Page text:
Risk Factors by Skin Cancer Type Among Recipients of Organ Transplants
Posted: Monday, July 19, 2021
Among recipients of organ transplants who went on to develop non-melanoma skin cancer, female sex was associated with an increased risk of developing basal cell carcinoma compared with cutaneous squamous cell carcinoma, based on a research letter published in the Journal of the American Academy of Dermatology. According to Fergal J. Moloney, MB, BAO, BCH, of University College, Dublin, and colleagues: “Further studies are required to explore whether different patterns of UV exposure or different responses to immunosuppression in male and female organ transplant recipients might explain our findings.”
The study included 3,580 organ-transplant recipients from 1994 to 2014, drawn from the Irish National Cancer Registry matched with data from national transplant centers. Of these patients, 231 (6%) had cutaneous squamous cell carcinoma alone, 239 (7%) had basal cell carcinoma alone, 174 (5%) had both, and 2,936 (82%) had neither. Median follow-up was 7.1 years.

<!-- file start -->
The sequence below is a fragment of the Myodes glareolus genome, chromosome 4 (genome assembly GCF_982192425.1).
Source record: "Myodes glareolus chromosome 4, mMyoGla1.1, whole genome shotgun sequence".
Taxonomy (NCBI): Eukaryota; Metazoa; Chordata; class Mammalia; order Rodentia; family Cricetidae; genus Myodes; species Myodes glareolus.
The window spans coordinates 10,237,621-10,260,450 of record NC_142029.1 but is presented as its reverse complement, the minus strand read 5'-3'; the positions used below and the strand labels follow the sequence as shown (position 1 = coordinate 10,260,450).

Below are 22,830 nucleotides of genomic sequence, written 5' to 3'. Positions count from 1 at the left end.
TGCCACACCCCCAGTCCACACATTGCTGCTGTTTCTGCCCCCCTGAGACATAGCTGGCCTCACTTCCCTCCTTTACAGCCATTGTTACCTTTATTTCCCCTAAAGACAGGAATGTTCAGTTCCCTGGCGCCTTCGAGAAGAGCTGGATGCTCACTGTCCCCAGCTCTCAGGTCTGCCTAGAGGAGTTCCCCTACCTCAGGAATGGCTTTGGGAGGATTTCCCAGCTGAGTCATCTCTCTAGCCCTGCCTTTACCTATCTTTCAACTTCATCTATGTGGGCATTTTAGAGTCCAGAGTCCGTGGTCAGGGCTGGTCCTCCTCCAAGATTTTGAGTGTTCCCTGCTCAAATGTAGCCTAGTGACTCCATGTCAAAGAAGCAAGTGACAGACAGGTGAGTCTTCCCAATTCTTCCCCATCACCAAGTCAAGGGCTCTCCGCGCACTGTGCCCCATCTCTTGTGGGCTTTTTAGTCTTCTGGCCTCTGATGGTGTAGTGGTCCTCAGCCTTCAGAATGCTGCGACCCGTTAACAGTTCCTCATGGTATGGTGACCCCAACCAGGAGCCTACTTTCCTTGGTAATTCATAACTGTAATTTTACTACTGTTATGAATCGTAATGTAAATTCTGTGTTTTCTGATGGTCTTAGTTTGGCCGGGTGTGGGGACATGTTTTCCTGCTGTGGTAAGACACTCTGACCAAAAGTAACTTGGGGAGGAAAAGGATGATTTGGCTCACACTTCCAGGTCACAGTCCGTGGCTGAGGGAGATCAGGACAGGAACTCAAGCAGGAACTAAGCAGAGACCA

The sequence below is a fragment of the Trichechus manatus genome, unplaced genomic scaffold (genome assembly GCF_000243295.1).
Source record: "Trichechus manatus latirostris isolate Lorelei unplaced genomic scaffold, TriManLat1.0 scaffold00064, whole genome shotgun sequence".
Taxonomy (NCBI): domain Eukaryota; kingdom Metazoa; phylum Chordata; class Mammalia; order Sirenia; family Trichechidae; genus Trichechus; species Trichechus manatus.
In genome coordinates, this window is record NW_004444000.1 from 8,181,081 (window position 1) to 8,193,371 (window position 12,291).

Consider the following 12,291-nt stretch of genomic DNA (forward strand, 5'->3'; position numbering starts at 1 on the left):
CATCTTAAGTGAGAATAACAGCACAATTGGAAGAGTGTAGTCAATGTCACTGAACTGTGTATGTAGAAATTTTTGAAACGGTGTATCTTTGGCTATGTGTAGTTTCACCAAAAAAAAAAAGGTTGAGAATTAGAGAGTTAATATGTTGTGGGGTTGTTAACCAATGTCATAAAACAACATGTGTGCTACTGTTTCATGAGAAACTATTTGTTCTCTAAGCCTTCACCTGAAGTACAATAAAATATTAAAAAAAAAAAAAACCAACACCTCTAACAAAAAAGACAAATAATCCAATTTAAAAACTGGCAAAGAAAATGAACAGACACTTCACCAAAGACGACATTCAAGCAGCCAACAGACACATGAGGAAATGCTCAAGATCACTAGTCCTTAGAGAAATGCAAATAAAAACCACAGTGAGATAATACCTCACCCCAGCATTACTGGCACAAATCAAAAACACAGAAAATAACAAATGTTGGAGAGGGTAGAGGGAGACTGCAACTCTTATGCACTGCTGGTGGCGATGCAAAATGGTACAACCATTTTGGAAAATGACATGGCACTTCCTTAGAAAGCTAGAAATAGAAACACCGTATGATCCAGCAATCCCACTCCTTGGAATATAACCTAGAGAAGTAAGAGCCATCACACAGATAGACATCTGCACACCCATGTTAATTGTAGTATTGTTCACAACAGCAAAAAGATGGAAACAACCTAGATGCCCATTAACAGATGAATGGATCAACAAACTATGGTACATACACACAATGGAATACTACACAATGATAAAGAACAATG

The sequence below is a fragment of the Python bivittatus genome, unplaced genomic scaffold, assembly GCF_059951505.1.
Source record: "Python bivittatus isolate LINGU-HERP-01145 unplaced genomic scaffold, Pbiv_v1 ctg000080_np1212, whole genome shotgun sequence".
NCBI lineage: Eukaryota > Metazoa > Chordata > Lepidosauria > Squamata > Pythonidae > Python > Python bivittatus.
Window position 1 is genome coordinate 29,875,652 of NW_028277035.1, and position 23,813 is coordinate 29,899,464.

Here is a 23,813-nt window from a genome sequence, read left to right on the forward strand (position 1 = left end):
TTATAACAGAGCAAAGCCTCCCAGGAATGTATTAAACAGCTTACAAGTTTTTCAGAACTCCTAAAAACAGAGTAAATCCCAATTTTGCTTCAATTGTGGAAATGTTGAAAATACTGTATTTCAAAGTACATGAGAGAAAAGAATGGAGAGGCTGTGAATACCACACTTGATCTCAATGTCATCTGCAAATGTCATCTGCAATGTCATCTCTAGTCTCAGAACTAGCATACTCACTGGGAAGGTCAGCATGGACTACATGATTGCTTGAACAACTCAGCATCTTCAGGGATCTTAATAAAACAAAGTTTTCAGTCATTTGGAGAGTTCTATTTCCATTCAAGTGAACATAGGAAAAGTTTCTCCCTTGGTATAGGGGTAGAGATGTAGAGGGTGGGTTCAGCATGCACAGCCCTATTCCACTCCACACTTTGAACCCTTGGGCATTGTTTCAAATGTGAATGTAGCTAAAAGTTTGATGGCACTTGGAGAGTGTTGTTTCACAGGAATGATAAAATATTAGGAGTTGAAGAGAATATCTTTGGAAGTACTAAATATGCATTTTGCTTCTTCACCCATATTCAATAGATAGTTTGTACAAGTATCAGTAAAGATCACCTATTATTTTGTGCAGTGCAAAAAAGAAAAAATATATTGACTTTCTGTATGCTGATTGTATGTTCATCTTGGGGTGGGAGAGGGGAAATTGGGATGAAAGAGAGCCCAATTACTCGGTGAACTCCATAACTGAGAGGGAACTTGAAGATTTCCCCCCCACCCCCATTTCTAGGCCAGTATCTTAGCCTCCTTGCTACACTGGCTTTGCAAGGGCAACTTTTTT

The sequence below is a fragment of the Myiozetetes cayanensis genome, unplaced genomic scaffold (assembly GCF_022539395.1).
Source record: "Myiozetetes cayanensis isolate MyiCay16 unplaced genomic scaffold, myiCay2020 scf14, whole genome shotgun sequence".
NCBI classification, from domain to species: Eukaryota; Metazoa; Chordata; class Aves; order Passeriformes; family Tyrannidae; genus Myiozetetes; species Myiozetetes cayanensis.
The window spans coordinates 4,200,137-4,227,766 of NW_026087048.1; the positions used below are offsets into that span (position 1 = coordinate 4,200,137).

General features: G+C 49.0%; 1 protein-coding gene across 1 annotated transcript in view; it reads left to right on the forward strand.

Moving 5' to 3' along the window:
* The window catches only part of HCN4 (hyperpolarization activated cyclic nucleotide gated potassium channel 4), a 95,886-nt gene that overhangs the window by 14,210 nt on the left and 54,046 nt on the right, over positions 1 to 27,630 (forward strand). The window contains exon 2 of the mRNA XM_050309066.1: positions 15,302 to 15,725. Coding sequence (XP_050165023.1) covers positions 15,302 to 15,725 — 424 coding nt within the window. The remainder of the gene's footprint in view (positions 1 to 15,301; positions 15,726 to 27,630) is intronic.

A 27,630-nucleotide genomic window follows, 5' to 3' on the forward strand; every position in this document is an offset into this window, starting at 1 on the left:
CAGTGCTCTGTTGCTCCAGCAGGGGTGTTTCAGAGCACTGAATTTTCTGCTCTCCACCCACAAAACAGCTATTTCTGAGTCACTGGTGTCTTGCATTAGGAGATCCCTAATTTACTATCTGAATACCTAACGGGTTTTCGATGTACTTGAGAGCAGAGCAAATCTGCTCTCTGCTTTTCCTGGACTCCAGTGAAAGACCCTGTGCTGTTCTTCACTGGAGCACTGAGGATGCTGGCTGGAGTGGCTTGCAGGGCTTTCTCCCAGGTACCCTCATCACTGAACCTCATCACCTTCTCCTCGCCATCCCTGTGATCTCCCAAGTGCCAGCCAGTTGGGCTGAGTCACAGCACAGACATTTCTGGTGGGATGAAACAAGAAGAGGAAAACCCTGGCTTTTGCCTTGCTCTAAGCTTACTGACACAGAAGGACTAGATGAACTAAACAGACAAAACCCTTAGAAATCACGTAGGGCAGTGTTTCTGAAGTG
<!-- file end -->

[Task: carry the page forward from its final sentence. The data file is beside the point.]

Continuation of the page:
Compared with men, women were at increased risk of developing basal cell carcinoma alone rather than cutaneous squamous cell carcinoma alone (relative risk ratio = 1.99). Three other factors showed no significant effect on cancer type: type of organ transplant, year of transplant, and follow-up time.
One limitation of the study is that the authors did not adjust for non-registry variables that could disparately affect the risk of the different types of skin cancer. For example, they did not adjust for immunosuppressive protocols, skin type, or previous UV exposure.
Disclosure: The study authors reported no conflicts of interest.